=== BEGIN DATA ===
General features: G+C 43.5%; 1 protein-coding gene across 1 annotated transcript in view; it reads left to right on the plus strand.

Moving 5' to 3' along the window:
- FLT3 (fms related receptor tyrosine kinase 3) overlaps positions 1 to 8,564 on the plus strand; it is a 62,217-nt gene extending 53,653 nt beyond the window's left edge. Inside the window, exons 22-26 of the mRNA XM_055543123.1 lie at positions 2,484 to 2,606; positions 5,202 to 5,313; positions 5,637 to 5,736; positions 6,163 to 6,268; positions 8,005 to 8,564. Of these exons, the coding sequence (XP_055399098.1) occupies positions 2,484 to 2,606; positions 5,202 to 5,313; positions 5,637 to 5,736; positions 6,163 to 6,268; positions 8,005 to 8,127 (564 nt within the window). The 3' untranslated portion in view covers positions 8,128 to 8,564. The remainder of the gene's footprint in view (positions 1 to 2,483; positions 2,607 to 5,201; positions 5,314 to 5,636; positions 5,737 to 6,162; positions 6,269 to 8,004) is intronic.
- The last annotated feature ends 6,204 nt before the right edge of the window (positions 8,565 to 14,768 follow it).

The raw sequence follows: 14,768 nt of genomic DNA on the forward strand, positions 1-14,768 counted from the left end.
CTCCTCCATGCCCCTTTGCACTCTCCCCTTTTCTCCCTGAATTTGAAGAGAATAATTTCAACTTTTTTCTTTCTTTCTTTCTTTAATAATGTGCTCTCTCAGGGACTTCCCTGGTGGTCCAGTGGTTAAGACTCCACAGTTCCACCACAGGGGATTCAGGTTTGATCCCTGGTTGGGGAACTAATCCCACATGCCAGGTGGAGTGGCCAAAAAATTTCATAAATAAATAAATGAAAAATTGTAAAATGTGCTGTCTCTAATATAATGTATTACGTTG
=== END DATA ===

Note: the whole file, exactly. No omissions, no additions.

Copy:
General features: G+C 43.5%; 1 protein-coding gene across 1 annotated transcript in view; it reads left to right on the plus strand.

Moving 5' to 3' along the window:
- FLT3 (fms related receptor tyrosine kinase 3) overlaps positions 1 to 8,564 on the plus strand; it is a 62,217-nt gene extending 53,653 nt beyond the window's left edge. Inside the window, exons 22-26 of the mRNA XM_055543123.1 lie at positions 2,484 to 2,606; positions 5,202 to 5,313; positions 5,637 to 5,736; positions 6,163 to 6,268; positions 8,005 to 8,564. Of these exons, the coding sequence (XP_055399098.1) occupies positions 2,484 to 2,606; positions 5,202 to 5,313; positions 5,637 to 5,736; positions 6,163 to 6,268; positions 8,005 to 8,127 (564 nt within the window). The 3' untranslated portion in view covers positions 8,128 to 8,564. The remainder of the gene's footprint in view (positions 1 to 2,483; positions 2,607 to 5,201; positions 5,314 to 5,636; positions 5,737 to 6,162; positions 6,269 to 8,004) is intronic.
- The last annotated feature ends 6,204 nt before the right edge of the window (positions 8,565 to 14,768 follow it).

The raw sequence follows: 14,768 nt of genomic DNA on the forward strand, positions 1-14,768 counted from the left end.
CTCCTCCATGCCCCTTTGCACTCTCCCCTTTTCTCCCTGAATTTGAAGAGAATAATTTCAACTTTTTTCTTTCTTTCTTTCTTTAATAATGTGCTCTCTCAGGGACTTCCCTGGTGGTCCAGTGGTTAAGACTCCACAGTTCCACCACAGGGGATTCAGGTTTGATCCCTGGTTGGGGAACTAATCCCACATGCCAGGTGGAGTGGCCAAAAAATTTCATAAATAAATAAATGAAAAATTGTAAAATGTGCTGTCTCTAATATAATGTATTACGTTG